Page:Againstprofanede00kebl.djvu/16

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10
AGAINST PROFANE DEALING

smallest doubt that it is so, and I believe that the great majority of the Clergy of England, so far as they have considered the matter, think the same. I will try to set forth the grounds of this opinion, as plainly and as concisely as I can.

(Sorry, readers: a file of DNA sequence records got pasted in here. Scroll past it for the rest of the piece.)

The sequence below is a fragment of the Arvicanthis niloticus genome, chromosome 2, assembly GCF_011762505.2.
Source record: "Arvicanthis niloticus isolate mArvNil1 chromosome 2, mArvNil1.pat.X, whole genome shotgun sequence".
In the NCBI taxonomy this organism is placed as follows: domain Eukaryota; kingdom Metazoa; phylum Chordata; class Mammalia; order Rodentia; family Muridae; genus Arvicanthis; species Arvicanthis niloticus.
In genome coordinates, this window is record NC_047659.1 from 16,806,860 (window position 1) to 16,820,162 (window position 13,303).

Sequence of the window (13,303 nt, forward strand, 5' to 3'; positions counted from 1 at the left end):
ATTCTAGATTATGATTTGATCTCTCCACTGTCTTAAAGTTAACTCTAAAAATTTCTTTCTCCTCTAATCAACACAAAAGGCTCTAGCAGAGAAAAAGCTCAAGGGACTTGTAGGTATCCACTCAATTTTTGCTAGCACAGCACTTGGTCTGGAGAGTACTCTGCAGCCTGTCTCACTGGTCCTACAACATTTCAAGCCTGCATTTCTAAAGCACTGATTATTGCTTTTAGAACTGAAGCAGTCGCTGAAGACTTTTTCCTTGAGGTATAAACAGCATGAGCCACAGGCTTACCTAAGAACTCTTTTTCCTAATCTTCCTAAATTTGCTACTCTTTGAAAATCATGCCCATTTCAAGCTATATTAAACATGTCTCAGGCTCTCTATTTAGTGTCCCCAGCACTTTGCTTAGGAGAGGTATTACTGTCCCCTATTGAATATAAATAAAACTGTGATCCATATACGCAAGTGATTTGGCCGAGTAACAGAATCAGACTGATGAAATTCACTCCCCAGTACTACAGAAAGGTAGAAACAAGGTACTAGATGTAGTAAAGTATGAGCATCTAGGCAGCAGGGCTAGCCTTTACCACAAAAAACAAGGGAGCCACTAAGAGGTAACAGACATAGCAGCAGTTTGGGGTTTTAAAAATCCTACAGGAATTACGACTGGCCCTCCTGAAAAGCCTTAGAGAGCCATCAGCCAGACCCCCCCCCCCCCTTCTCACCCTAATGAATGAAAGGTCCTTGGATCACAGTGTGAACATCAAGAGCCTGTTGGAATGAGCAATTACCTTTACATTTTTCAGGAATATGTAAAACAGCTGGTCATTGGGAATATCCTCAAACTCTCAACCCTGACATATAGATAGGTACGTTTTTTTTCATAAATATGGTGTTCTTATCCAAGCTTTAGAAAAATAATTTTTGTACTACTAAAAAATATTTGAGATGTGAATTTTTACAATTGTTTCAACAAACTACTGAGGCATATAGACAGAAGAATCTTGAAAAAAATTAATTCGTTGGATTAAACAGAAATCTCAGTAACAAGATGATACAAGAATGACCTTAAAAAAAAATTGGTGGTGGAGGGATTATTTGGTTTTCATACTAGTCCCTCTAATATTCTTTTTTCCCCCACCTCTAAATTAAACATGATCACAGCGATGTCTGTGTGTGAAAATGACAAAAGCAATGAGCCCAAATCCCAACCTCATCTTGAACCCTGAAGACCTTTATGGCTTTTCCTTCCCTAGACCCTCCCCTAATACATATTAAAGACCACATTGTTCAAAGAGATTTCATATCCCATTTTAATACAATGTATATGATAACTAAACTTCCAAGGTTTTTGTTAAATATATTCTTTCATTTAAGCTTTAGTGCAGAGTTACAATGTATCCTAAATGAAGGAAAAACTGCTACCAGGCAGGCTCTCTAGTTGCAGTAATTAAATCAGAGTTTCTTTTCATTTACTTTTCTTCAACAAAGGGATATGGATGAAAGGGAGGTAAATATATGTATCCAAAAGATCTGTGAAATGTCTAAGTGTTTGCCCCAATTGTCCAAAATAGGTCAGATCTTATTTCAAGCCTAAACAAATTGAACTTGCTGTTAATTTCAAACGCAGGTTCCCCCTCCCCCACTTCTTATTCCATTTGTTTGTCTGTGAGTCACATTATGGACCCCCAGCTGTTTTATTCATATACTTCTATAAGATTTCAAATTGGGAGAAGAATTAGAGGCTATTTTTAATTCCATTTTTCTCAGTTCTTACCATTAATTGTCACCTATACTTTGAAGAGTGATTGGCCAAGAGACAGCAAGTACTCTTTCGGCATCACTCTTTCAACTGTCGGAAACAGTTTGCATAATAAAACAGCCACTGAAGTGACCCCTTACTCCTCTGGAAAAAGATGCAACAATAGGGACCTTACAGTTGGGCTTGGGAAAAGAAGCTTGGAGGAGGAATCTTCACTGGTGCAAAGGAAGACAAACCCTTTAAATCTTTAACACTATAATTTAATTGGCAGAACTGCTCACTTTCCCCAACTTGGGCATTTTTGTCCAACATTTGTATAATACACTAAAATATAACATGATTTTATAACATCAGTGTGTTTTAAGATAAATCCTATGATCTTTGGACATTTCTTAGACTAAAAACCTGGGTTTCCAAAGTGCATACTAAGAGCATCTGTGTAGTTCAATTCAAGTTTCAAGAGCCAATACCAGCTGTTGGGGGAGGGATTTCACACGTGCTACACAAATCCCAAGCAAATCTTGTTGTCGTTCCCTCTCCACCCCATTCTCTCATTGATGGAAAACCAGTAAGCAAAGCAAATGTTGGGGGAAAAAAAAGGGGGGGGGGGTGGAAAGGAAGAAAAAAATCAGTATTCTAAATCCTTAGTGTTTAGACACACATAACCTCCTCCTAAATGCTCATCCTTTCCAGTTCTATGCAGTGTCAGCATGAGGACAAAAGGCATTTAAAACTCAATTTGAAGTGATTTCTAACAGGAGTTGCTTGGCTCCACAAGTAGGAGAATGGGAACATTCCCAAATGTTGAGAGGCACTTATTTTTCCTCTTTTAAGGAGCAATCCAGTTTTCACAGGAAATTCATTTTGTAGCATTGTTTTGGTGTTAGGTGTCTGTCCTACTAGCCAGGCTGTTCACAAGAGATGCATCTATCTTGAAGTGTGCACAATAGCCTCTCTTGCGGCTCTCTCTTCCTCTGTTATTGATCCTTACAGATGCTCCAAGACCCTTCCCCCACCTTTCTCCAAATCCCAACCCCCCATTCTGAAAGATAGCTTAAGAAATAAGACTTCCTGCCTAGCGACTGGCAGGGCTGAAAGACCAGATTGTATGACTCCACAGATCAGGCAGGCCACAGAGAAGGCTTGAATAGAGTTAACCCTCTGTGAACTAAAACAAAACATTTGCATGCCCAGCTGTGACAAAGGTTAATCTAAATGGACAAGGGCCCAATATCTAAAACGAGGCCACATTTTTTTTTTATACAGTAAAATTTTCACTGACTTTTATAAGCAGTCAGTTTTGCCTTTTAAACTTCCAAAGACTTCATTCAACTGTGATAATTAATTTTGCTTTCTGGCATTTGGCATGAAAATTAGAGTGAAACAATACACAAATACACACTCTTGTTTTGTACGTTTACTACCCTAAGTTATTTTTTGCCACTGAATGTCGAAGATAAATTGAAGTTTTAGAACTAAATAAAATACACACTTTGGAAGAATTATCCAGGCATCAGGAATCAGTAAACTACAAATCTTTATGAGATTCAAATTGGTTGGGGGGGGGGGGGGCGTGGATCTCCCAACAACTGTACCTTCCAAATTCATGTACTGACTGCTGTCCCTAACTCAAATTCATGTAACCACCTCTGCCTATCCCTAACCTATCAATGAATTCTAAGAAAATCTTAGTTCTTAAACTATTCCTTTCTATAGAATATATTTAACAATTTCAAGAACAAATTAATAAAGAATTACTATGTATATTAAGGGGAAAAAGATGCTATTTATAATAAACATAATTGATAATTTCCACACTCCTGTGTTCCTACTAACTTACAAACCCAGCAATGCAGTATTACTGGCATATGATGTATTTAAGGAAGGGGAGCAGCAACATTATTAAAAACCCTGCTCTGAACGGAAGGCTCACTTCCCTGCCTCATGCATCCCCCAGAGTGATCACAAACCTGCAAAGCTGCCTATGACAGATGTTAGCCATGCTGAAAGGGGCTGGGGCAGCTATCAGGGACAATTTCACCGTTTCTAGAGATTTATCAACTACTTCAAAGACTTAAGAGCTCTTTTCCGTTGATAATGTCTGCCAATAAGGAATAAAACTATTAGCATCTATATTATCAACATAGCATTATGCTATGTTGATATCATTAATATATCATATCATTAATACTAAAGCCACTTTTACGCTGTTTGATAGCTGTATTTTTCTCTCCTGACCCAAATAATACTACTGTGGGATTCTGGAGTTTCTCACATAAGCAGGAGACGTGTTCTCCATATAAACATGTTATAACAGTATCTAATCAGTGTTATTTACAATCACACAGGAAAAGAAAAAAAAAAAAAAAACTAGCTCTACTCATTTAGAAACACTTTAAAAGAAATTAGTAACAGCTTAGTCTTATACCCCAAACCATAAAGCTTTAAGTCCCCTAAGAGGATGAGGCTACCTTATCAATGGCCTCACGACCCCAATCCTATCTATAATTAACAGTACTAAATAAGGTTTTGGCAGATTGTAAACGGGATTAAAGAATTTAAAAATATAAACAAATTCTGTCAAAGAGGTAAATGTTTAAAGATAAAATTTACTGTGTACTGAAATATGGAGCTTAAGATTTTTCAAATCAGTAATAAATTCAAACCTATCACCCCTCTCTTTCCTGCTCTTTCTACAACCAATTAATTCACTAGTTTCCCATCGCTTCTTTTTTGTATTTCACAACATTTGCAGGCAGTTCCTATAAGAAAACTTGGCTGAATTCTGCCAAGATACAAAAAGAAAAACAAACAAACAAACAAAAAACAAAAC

In Leviticus, chap. 18, certain marriages are forbidden, as specially offensive to God. Some people say, that the prohibition belongs to the civil law only of the ancient Jews, and that, so far as it is concerned, persons of other nations may contract such marriages without sinning. But this must be a mistake, for it appears from the end of the chapter, that such marriages were among the crimes which drew down God's heavy anger upon the Canaanites. “Defile not ye yourselves in any of these things, for in all these the nations are defiled which I cast out before you: and the land is defiled: therefore I do visit the iniquity thereof upon it, and the land vomiteth out her inhabitants. Ye shall therefore keep My statutes and My judgments, and shall not commit any of these abominations; neither any of your own nation, nor any stranger that sojourneth among you: (for all these abominations have the men of the land